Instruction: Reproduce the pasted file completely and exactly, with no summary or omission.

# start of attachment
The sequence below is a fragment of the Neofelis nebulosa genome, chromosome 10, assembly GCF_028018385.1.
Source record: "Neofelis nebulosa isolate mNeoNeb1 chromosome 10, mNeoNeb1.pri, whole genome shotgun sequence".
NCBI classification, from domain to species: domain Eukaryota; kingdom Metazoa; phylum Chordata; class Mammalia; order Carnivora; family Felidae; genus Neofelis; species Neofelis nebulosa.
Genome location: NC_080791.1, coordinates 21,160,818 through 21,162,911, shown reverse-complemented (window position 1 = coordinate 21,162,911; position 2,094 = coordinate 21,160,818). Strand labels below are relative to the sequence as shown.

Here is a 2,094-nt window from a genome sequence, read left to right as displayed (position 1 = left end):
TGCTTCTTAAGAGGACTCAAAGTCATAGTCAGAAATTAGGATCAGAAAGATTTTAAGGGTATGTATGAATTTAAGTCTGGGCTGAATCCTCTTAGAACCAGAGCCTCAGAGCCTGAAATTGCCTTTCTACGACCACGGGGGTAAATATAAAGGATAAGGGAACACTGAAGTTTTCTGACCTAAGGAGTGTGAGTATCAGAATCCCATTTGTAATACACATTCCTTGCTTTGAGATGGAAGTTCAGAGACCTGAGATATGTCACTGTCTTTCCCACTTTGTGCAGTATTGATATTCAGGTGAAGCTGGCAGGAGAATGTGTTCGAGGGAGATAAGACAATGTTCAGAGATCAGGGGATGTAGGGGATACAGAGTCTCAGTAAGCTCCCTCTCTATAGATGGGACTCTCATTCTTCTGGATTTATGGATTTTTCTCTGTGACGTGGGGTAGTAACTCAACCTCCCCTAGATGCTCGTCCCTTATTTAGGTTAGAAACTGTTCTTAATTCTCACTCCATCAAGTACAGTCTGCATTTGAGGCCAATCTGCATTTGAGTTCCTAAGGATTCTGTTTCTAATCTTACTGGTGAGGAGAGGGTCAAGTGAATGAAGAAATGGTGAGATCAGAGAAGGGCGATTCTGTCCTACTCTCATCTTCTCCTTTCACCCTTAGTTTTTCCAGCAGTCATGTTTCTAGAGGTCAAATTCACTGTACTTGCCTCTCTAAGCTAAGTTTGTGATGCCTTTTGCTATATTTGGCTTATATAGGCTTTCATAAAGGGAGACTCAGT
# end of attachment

The sequence below is a fragment of the Neofelis nebulosa genome, chromosome 10, assembly GCF_028018385.1.
Source record: "Neofelis nebulosa isolate mNeoNeb1 chromosome 10, mNeoNeb1.pri, whole genome shotgun sequence".
NCBI classification, from domain to species: domain Eukaryota; kingdom Metazoa; phylum Chordata; class Mammalia; order Carnivora; family Felidae; genus Neofelis; species Neofelis nebulosa.
Genome location: NC_080791.1, coordinates 21,160,818 through 21,162,911, shown reverse-complemented (window position 1 = coordinate 21,162,911; position 2,094 = coordinate 21,160,818). Strand labels below are relative to the sequence as shown.

Here is a 2,094-nt window from a genome sequence, read left to right as displayed (position 1 = left end):
TGCTTCTTAAGAGGACTCAAAGTCATAGTCAGAAATTAGGATCAGAAAGATTTTAAGGGTATGTATGAATTTAAGTCTGGGCTGAATCCTCTTAGAACCAGAGCCTCAGAGCCTGAAATTGCCTTTCTACGACCACGGGGGTAAATATAAAGGATAAGGGAACACTGAAGTTTTCTGACCTAAGGAGTGTGAGTATCAGAATCCCATTTGTAATACACATTCCTTGCTTTGAGATGGAAGTTCAGAGACCTGAGATATGTCACTGTCTTTCCCACTTTGTGCAGTATTGATATTCAGGTGAAGCTGGCAGGAGAATGTGTTCGAGGGAGATAAGACAATGTTCAGAGATCAGGGGATGTAGGGGATACAGAGTCTCAGTAAGCTCCCTCTCTATAGATGGGACTCTCATTCTTCTGGATTTATGGATTTTTCTCTGTGACGTGGGGTAGTAACTCAACCTCCCCTAGATGCTCGTCCCTTATTTAGGTTAGAAACTGTTCTTAATTCTCACTCCATCAAGTACAGTCTGCATTTGAGGCCAATCTGCATTTGAGTTCCTAAGGATTCTGTTTCTAATCTTACTGGTGAGGAGAGGGTCAAGTGAATGAAGAAATGGTGAGATCAGAGAAGGGCGATTCTGTCCTACTCTCATCTTCTCCTTTCACCCTTAGTTTTTCCAGCAGTCATGTTTCTAGAGGTCAAATTCACTGTACTTGCCTCTCTAAGCTAAGTTTGTGATGCCTTTTGCTATATTTGGCTTATATAGGCTTTCATAAAGGGAGACTCAGT